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On Kripke's and Goodman's Uses of ‘Grue’

  • Ian Hacking (a1)

Kripke's lectures, published as Wittgenstein on Rules and Private Language, posed a sceptical problem about following a rule, which he cautiously attributed to Wittgenstein. He briefly noticed an analogy between his new kind of scepticism and Goodman's riddle of induction. ‘Grue’, he said, could be used to formulate a question not about induction but about meaning:

the problem would not be Goodman's about induction—‘Why not predict that grass, which has been grue in the past, will be grue in the future?’—but Wittgenstein's about meaning: ‘Who is to say that in the past I did not mean grue by “green”, so that now I should call the sky, not the grass, “green”?’.

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1 Kripke, Saul A., Wittgenstein on Rules and Private Language (Cambridge, Mass.: Harvard, 1982). Henceforth Kripke.

2 Goodman, Nelson, Fact, Fiction, and Forecast (1954), chapters 3 and 4. Page references are to the 4th edition, (Cambridge, Mass.: Harvard University Press, 1983), henceforth FFF.

3 Kripke, 58.

4 First given wide currency in Barker, S. F. and Achinstein, P., ‘On the New Riddle of Induction’, Philosophical Review 69 (1960), 511522.

5 Hacking, Ian, ‘Entrenchment’, in Grue! The New Riddle of Induction, Stalker, Douglas (ed.) (La Salle, Ill.: Open Court, 1993).

6 Ways of Worldmaking (Indianapolis: Hackett, 1978), 1.

7 Shoemaker, , ‘On Projecting the Unprojectible’, Philosophical Review 84 (1975), 178219, on p. 179.

8 Ibid. 180.

9 FFF, 64.

10 Whitehead, A. N. and Russell, B., Principia Mathematica, 2nd edn. (Cambridge University Press, 1925), I, p. 59.

11 The Fortunes of Inquiry, (Oxford: Clarendon Press, 1986), passes from the calibration of instruments to the calibration of ways of assessing theories, an idea that is further generalized in The Scenes of Inquiry (Oxford: Clarendon Press, 1991).

12 Kripke, 128.

13 ‘Critical Notice’, Canadian Journal of Philosophy 15 (1985), 103109.

14 On the specific question of the ‘social’ nature of language, see Burge, Tyler, ‘Wherein is Language Social?’ in Reflections on Chomsky, George, A., (ed.) (Oxford: Blackwell, 1989), 175191. That vein of Burge's work goes back to ‘Individualism and the Mental’, in Midwest Studies in Philosophy VI, in French, P. et al. , (eds) (Minneapolis: University of Minnesota Press, 1979). For one recent discussion of that position, with ample references, see ch. 3 of Bilgrami, Akeel, Belief and Meaning: The Unity and Locality of Mental Content, (Oxford: Blackwell, 1992).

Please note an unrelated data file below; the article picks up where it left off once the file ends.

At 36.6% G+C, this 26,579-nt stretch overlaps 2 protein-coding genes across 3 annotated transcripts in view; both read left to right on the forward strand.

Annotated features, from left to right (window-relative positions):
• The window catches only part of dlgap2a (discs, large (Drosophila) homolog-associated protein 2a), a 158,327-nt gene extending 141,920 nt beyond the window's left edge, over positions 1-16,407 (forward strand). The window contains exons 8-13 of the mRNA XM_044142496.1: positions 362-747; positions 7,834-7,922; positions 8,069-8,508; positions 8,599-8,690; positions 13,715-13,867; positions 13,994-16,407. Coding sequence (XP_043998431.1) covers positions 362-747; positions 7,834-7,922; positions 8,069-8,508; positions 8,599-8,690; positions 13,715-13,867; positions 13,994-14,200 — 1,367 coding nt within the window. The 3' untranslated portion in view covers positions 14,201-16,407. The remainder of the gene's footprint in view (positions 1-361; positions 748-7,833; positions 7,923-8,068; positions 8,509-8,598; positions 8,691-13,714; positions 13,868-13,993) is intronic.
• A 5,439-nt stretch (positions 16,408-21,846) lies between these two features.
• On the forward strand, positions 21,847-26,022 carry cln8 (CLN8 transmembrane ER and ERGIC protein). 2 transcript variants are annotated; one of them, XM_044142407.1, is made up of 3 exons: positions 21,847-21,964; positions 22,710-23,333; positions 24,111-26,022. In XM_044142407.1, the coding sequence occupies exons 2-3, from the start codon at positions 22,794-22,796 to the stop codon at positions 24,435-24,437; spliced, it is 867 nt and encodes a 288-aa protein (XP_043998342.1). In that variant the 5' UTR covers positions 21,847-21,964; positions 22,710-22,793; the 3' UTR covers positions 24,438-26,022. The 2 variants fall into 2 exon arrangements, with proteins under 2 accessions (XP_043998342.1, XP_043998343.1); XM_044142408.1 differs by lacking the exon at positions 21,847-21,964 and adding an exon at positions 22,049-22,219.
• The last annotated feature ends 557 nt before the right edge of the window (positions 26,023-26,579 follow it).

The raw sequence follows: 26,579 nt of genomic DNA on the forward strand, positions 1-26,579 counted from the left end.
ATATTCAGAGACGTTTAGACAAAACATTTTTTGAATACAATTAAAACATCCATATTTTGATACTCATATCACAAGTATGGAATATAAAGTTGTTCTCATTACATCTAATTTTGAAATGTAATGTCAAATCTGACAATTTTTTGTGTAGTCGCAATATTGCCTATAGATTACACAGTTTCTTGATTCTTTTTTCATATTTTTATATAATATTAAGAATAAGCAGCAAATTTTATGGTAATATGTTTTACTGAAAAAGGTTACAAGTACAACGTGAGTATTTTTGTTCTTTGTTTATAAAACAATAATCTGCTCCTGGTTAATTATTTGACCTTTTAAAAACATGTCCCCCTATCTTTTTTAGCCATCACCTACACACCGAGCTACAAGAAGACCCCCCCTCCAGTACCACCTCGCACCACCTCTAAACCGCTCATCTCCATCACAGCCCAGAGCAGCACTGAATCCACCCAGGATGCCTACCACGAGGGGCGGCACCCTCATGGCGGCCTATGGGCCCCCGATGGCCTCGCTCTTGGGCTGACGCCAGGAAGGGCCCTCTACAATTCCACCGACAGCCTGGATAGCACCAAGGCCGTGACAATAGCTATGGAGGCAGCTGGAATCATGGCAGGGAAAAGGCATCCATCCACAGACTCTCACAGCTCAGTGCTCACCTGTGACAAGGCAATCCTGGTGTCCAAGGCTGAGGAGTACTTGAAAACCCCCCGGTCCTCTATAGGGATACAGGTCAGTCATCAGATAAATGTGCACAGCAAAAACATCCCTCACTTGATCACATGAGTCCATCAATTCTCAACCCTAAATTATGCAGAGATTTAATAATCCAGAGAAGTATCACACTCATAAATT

15 As represented by papers at the Oxford conference Wittgenstein: To Follow a Rule, Holtzman, S. H. and Leich, C. M., (eds) (London: Routledge & Kegan Paul, 1981), and by later work by contributors to that volume.

16 Kripke, 20n.

17 The example is used to make just this point in Austin, J. L., Sense and Sensibilia, (Oxford: Clarendon Press, 1962), on p. 113.

18 Remarks on the Foundations of Mathematics, 3rd and augmented edition, (Oxford: Blackwell, 1978), VI–35, p. 336f. Cf. VI–28, p. 329. (The translator's ‘should’, in the first paragraph quoted, of course expresses the subjunctive, not ‘ought to’). Part VI (1943–44) of the 3rd edition is not in earlier editions, and so was published only after Kripke first gave his lectures in 1976.

19 FFF, 79f.

20 ‘No Smoke Without Fire: The Meaning of Grue’, The Philosophical Quarterly 39 (1989) 166189, on p. 167

21 Shoemaker, , in ‘On Projecting the Unprojectible’, op. cit. note 8, and Hesse, Mary, ‘Ramifications of “Grue”’, British Journal for the Philosophy of Science 20 (1969), 1325. I discuss both papers in ‘Entrenchment’, op. cit. note 5.

22 Grandy, Richard, ‘Reference, Meaning and Belief’, The Journal of Philosophy 70 (1973), 443.

23 Allen, Barry, ‘Gruesome Arithmetic: Kripke's Sceptic Replies’, Dialogue 28 (1989), 257264, on p. 262. I am grateful to Professor Allen for comments on an earlier draft of this section, and regret that I am still at some distance from his position.

24 Anscombe, , ‘Critical Notice’ p. 109, changing ‘plus’ to ‘green’.

25 RFM 13, p. 36 of the third edition, p. 3e of the first edition. Wittgen stein's emphasis. In this passage, 1937–38, Wittgenstein asked, how do I know that this colour is ‘red’. In 1943–4, quoted above, he asked how do I know that the colour that I am now seeing is called ‘green’. I doubt that Wittgenstein intended the difference between ‘is “red”,’ and ‘is called “green”,’ to mark a relevant philosophical difference between the two passages.

26 I am very grateful to David Bakhurst of Queen's University for devastating criticism of an earlier version of the thoughts expressed in this section. He would still disagree with my characterization of scepticisms, but he has prevented me from making the most glaring errors.

27 Bouwsma, O. K., ‘Descartes' Evil Genius’, The Philosophical Review 58 (1949), 141151.

28 Gombay, André, Lying Now and then, forthcoming.

29 See my ‘Rules, Scepticism, Proof, Wittgenstein’ in Exercises in Analysis: Essays by Students of Casimir Lewy, Hacking, I., (ed.) (Cambridge University Press, 1985), 113124.

30 See my ‘How, Why, When and Where did Language go Public?’, Common Knowledge 1, no. 2, (Fall, 1992), 7491, on p. 89.

31 I am deeply in debt to Rupert Read of Rutgers University for his persistently working through previous versions of this essay. He suggested improvements for virtually every page.

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